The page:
Memorial masons reach milestone

By John Maslin

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Jacob Corbett, who started his apprenticeship with Anderson Memorials in October, drills a vase holder in a granite base. Photo/Stuart Munro
Jacob Corbett, who started his apprenticeship with Anderson Memorials in October, drills a vase holder in a granite base. Photo/Stuart Munro

If ever a business in Wanganui can point to a tangible sign of its enterprise, then Anderson Memorials is one of them.

From the historic Heads cemetery to the currently expanding Aramoho cemetery, and in cemeteries in neighbouring districts, headstones made by the company are there in vast numbers.

At the end of this month, Anderson Memorials celebrates its centennial, with an afternoon get-together for current and former staff at Heritage House on the afternoon of May 31 and a dinner at the Grand Hotel that night.

Richard Anderson is a grandson of the company's founder, Andrew Peter Anderson, and although retired still finds himself involved in the business. He spent the last 12 months putting the finishing touches to a book celebrating the company's 100 years, picking up on work started by his father, the late Les Anderson.

Today Tony Anderson, the great grandson of the founder, runs the business and still from the same Aramoho site where it all began.

That the company is at the top end of Somme Pde and right across the road from the Aramoho cemetery is more a matter of luck rather than management.

"AP worked for a monumental mason striking out on his own. But a year after he started the business [1914] the cemetery was created," Richard Anderson said.

Some of the headstones in the old Heads Rd cemetery are the work of his grandfather.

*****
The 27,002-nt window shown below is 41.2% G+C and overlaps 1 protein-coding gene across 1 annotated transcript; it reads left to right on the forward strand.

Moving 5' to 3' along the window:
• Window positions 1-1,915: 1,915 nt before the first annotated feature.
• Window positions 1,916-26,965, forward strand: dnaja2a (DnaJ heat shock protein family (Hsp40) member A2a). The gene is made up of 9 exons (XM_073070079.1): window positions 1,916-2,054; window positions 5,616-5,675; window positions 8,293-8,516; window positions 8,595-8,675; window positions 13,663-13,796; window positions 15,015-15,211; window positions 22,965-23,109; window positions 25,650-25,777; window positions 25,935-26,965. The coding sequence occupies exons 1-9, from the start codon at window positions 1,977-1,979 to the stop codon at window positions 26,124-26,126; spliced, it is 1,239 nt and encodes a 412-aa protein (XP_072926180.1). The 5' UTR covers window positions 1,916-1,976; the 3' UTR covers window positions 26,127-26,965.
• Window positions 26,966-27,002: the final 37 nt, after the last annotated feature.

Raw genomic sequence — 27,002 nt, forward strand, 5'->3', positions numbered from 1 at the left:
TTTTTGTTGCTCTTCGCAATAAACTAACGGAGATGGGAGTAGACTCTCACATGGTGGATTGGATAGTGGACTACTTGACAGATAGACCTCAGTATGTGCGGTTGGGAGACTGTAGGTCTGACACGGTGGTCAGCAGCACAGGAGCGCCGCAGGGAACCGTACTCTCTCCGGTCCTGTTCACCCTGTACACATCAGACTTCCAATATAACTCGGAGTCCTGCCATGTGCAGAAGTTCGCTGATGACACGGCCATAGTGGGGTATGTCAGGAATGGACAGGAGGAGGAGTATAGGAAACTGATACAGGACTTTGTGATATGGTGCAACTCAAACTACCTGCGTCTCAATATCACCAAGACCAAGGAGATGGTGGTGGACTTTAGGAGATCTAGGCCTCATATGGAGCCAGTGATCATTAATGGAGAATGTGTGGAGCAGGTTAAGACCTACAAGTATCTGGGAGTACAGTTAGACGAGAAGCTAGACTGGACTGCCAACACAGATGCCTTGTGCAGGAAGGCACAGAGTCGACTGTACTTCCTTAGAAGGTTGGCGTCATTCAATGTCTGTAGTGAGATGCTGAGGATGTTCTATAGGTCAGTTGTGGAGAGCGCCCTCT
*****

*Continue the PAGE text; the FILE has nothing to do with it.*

"As far as our business is concerned it spans five generations. It started with AP Anderson, his son Les [my father], then me, then my son Tony and his son Daniel. Daniel served his time with us but is currently in Australia," he said.

While firmly rooted in Aramoho, the family business has branches in Palmerston North and Feilding and that spread has been responsible for its growth.

In his time as a monumental mason, Mr Anderson said there had been significant changes in how the headstones are created.

"When I started it was all hammer and chisel before we went to using a pneumatic hammer. Sandblasting followed even though that still meant we had to mark the letters onto the stone.

"We still use sandblasting today but computers are used to mark out the inscription before we transfer the masking onto the stone and sandblast it," he said.

Very little work is in marble these days, with the majority done in granite.

"The marble was used at a time when we used to beat lead into the letters etched on the stone but after a while the lead drops out. When the NZ Master Monumental Masons Association was formed in 1945 they wanted to get away from the use of lead because they were looking for something that was far more permanent. That's when granite came into vogue."

Years ago a couple of Kiwi firms used to import blocks of granite, cut it, shape it and polish it and the monumental masons would buy it from them. Now Anderson Memorials is part of a group which buys the granite direct from India and China.

"It comes here by the container-load but the group buying power means we can do things cheaper than we used to because it cuts out the middleman," he said.

Mr Anderson said the days of the ostentatious monument marking a grave site are now long gone.

When he started in the family business in 1951, the lawn area of the Aramoho cemetery was yet to be started. Until then graves used to be fully covered with concrete and plaster along with a headstone. But the lawn cemetery limits the headstone to being positioned on a small berm.

"There's a maximum height of about 1.4m for headstones in the Aramoho lawn cemetery so we couldn't put in anything like the big, ornate monuments you see in the older part of the cemetery," he said.

- Wanganui Chronicle

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